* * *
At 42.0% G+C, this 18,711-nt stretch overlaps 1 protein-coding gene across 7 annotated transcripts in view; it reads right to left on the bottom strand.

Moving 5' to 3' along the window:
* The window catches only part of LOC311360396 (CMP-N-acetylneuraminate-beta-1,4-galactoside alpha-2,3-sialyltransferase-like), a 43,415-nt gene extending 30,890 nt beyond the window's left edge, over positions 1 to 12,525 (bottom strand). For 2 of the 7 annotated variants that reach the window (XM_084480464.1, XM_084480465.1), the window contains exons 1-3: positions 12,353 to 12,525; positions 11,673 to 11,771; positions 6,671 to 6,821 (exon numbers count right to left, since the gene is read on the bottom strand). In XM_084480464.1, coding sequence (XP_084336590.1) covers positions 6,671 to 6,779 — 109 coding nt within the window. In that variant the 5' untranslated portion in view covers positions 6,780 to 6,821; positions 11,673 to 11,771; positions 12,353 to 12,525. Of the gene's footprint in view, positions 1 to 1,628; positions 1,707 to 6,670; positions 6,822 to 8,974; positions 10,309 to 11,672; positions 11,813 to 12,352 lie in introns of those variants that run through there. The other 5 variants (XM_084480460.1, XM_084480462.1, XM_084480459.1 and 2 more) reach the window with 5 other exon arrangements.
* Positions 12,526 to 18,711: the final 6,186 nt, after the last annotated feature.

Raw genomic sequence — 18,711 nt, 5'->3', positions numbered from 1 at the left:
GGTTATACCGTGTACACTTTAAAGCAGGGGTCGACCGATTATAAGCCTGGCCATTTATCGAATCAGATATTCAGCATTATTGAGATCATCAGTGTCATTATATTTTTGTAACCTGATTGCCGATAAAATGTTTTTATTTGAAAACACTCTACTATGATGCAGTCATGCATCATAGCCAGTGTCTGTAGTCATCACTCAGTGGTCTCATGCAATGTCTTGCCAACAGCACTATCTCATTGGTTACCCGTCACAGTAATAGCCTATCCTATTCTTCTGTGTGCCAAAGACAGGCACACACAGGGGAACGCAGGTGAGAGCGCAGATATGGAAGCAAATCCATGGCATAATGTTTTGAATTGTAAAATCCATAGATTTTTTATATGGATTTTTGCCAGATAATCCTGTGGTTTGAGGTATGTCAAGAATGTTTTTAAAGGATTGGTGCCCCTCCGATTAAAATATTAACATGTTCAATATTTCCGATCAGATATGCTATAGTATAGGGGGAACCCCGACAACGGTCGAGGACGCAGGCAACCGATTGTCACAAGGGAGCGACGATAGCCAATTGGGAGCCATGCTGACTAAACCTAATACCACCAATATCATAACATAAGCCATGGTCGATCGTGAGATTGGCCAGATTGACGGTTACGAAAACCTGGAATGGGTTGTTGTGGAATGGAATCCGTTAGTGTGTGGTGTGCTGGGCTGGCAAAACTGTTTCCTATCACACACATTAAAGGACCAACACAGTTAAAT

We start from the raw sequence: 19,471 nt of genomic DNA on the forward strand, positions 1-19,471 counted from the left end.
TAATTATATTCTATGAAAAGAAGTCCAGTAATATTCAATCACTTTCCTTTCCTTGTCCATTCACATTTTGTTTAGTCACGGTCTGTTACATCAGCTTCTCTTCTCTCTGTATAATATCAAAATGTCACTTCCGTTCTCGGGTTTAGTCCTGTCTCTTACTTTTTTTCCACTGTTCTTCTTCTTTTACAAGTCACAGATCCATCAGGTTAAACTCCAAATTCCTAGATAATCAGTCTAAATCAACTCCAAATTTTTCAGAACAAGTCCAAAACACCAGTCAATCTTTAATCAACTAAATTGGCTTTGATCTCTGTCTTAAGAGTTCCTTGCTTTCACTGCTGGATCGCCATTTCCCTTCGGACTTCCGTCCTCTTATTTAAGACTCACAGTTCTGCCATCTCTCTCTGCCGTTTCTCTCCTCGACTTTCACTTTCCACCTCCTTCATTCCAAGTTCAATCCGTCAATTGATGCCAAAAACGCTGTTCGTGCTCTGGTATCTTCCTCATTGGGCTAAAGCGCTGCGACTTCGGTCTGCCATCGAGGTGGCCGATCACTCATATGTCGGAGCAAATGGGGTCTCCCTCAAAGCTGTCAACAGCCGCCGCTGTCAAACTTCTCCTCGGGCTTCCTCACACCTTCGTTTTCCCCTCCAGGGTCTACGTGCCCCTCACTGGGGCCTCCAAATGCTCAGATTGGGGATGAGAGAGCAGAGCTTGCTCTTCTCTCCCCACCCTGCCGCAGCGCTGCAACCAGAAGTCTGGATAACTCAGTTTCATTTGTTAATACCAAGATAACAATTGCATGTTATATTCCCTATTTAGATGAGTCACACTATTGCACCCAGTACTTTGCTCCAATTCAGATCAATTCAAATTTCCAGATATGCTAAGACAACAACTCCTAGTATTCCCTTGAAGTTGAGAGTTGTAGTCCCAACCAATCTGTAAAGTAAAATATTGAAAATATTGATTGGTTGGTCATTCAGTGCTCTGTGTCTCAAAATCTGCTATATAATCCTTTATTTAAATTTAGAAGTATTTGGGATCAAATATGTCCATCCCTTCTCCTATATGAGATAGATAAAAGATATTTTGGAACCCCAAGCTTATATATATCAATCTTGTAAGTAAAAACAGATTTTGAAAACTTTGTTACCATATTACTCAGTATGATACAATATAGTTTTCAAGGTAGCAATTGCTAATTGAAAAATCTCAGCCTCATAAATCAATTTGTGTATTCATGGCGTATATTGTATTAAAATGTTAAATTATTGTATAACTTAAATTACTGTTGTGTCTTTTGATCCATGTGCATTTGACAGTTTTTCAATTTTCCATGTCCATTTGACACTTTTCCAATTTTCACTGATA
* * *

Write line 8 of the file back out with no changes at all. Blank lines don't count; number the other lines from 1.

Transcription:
TAATTATATTCTATGAAAAGAAGTCCAGTAATATTCAATCACTTTCCTTTCCTTGTCCATTCACATTTTGTTTAGTCACGGTCTGTTACATCAGCTTCTCTTCTCTCTGTATAATATCAAAATGTCACTTCCGTTCTCGGGTTTAGTCCTGTCTCTTACTTTTTTTCCACTGTTCTTCTTCTTTTACAAGTCACAGATCCATCAGGTTAAACTCCAAATTCCTAGATAATCAGTCTAAATCAACTCCAAATTTTTCAGAACAAGTCCAAAACACCAGTCAATCTTTAATCAACTAAATTGGCTTTGATCTCTGTCTTAAGAGTTCCTTGCTTTCACTGCTGGATCGCCATTTCCCTTCGGACTTCCGTCCTCTTATTTAAGACTCACAGTTCTGCCATCTCTCTCTGCCGTTTCTCTCCTCGACTTTCACTTTCCACCTCCTTCATTCCAAGTTCAATCCGTCAATTGATGCCAAAAACGCTGTTCGTGCTCTGGTATCTTCCTCATTGGGCTAAAGCGCTGCGACTTCGGTCTGCCATCGAGGTGGCCGATCACTCATATGTCGGAGCAAATGGGGTCTCCCTCAAAGCTGTCAACAGCCGCCGCTGTCAAACTTCTCCTCGGGCTTCCTCACACCTTCGTTTTCCCCTCCAGGGTCTACGTGCCCCTCACTGGGGCCTCCAAATGCTCAGATTGGGGATGAGAGAGCAGAGCTTGCTCTTCTCTCCCCACCCTGCCGCAGCGCTGCAACCAGAAGTCTGGATAACTCAGTTTCATTTGTTAATACCAAGATAACAATTGCATGTTATATTCCCTATTTAGATGAGTCACACTATTGCACCCAGTACTTTGCTCCAATTCAGATCAATTCAAATTTCCAGATATGCTAAGACAACAACTCCTAGTATTCCCTTGAAGTTGAGAGTTGTAGTCCCAACCAATCTGTAAAGTAAAATATTGAAAATATTGATTGGTTGGTCATTCAGTGCTCTGTGTCTCAAAATCTGCTATATAATCCTTTATTTAAATTTAGAAGTATTTGGGATCAAATATGTCCATCCCTTCTCCTATATGAGATAGATAAAAGATATTTTGGAACCCCAAGCTTATATATATCAATCTTGTAAGTAAAAACAGATTTTGAAAACTTTGTTACCATATTACTCAGTATGATACAATATAGTTTTCAAGGTAGCAATTGCTAATTGAAAAATCTCAGCCTCATAAATCAATTTGTGTATTCATGGCGTATATTGTATTAAAATGTTAAATTATTGTATAACTTAAATTACTGTTGTGTCTTTTGATCCATGTGCATTTGACAGTTTTTCAATTTTCCATGTCCATTTGACACTTTTCCAATTTTCACTGATA